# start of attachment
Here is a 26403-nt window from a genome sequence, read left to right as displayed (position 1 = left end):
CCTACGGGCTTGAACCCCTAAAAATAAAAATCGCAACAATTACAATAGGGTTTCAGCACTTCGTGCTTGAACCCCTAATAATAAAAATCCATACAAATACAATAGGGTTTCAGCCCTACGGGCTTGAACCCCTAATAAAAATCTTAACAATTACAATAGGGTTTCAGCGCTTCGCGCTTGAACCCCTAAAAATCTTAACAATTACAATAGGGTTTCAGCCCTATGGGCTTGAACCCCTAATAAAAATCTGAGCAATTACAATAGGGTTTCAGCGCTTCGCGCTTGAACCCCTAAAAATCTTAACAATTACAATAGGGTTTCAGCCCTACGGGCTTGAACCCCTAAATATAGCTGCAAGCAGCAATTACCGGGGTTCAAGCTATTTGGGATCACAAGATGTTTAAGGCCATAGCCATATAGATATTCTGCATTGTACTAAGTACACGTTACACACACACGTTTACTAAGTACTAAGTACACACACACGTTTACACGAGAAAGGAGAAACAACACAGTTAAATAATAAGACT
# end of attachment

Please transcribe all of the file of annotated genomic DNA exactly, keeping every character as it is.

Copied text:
Here is a 26403-nt window from a genome sequence, read left to right as displayed (position 1 = left end):
CCTACGGGCTTGAACCCCTAAAAATAAAAATCGCAACAATTACAATAGGGTTTCAGCACTTCGTGCTTGAACCCCTAATAATAAAAATCCATACAAATACAATAGGGTTTCAGCCCTACGGGCTTGAACCCCTAATAAAAATCTTAACAATTACAATAGGGTTTCAGCGCTTCGCGCTTGAACCCCTAAAAATCTTAACAATTACAATAGGGTTTCAGCCCTATGGGCTTGAACCCCTAATAAAAATCTGAGCAATTACAATAGGGTTTCAGCGCTTCGCGCTTGAACCCCTAAAAATCTTAACAATTACAATAGGGTTTCAGCCCTACGGGCTTGAACCCCTAAATATAGCTGCAAGCAGCAATTACCGGGGTTCAAGCTATTTGGGATCACAAGATGTTTAAGGCCATAGCCATATAGATATTCTGCATTGTACTAAGTACACGTTACACACACACGTTTACTAAGTACTAAGTACACACACACGTTTACACGAGAAAGGAGAAACAACACAGTTAAATAATAAGACT